I’ve owned a couple of packrafts over the years, including a square-butt Alpacka, an Aire Bakraft, and now an Alpacka series self bailer with cargo zip. I had never really considered a big trip like this in a packraft, until I got the Alpacka Self Bailer. It can easily haul a week’s worth of food and gear, (including the mandatory groover system). The cargo zip allows you to clip two drybags with gear inside the tubes of the boar near your hips, which keeps the center of gravity low and dialed. The only downside to a self bailer would be the cold weather late in the trip, constant rain and ambient air temps that require an extra layer of insulation that you could probably skip in a decked boat.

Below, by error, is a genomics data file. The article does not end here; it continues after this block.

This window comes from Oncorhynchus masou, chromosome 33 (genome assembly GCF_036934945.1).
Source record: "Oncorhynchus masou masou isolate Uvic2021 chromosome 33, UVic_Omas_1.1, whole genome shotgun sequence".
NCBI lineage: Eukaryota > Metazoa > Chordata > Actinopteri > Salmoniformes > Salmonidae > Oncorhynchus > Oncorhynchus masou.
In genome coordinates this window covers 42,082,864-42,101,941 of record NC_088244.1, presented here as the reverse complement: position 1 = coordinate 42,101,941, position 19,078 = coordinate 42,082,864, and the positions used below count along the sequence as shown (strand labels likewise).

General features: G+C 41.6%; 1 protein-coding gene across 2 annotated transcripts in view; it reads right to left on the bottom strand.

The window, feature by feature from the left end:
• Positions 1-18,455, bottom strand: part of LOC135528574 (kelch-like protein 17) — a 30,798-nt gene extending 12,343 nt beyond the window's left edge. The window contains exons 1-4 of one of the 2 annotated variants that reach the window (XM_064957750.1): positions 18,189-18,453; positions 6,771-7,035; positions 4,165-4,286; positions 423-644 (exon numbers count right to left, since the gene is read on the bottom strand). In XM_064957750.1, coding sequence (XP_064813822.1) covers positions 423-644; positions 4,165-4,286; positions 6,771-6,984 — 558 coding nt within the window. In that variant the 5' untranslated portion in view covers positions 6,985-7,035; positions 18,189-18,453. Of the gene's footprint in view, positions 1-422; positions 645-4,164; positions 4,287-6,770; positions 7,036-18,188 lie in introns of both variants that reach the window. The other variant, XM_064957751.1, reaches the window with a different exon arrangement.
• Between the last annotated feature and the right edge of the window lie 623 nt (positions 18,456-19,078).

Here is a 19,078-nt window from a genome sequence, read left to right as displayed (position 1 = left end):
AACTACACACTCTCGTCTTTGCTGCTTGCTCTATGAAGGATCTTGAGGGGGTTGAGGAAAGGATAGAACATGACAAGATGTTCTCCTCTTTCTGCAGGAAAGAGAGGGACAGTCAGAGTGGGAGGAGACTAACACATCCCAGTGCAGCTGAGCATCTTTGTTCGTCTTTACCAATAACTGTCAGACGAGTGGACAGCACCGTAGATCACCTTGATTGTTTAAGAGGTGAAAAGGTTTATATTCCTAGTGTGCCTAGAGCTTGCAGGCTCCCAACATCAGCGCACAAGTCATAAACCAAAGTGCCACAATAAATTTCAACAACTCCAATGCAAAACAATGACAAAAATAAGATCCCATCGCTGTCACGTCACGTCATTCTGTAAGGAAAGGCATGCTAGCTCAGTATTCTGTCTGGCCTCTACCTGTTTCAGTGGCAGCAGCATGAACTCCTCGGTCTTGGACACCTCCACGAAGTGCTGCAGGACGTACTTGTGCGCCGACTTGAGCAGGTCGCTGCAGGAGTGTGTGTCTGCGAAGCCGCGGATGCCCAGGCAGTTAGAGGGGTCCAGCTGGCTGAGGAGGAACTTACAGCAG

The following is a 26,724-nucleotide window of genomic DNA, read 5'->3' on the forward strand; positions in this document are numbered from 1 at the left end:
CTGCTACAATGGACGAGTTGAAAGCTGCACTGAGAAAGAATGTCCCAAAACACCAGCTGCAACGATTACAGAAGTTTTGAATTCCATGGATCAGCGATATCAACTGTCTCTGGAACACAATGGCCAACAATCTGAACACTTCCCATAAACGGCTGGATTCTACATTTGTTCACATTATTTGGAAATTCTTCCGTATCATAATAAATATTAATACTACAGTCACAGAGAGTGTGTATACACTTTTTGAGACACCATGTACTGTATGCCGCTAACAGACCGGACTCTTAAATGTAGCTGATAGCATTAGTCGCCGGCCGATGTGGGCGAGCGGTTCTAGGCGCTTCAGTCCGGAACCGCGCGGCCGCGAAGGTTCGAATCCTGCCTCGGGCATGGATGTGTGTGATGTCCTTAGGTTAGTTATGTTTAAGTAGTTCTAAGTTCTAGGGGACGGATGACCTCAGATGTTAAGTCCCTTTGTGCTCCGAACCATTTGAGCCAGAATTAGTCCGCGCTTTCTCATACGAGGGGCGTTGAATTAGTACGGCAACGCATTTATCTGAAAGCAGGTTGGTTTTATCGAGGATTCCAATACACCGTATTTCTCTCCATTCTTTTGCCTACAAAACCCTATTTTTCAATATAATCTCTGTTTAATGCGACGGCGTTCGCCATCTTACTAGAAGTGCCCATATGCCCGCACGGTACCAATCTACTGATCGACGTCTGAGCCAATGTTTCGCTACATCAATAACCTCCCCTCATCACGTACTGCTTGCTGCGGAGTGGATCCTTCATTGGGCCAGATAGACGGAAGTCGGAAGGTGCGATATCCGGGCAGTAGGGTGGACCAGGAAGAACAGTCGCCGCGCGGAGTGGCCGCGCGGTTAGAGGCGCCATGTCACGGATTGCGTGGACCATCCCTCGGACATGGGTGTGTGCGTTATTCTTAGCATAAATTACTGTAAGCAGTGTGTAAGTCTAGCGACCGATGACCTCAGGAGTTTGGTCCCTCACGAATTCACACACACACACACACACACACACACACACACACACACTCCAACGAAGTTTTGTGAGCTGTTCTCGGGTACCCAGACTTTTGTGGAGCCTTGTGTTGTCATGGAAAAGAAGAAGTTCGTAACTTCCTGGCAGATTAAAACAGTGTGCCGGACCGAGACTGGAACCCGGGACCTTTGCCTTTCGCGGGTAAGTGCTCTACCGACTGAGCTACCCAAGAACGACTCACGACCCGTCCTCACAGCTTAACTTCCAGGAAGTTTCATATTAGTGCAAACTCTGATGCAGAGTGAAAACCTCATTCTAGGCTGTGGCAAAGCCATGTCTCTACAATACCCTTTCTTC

No matter how light you want to go, there are some mandatory pieces required on the Middle Fork, including a fire pan and groover. For a fire pan, we carried a custom made titanium pan that met the minimum dimensions, with a total weight of a couple pounds. For a groover, I strapped an Imlay Canyon Keg to two glued plates inside the butt of the Alpacka, so that when the tubes were fully inflated, the keg rests off the tubes entirely. That setup was super lightweight, and more than sufficient for 8 days. Everything else was basically backpacker style – dehydrated meals, aquamira for water treatment, Hyperlite Ultamid for shelter.

In the end, I couldn’t fully divorce myself from the river-life of luxury, and I tossed in a lightweight collapsible chair from REI. Total luxury item, but oh-so-nice.

Awesome light at Ski Jump

The First 25 Miles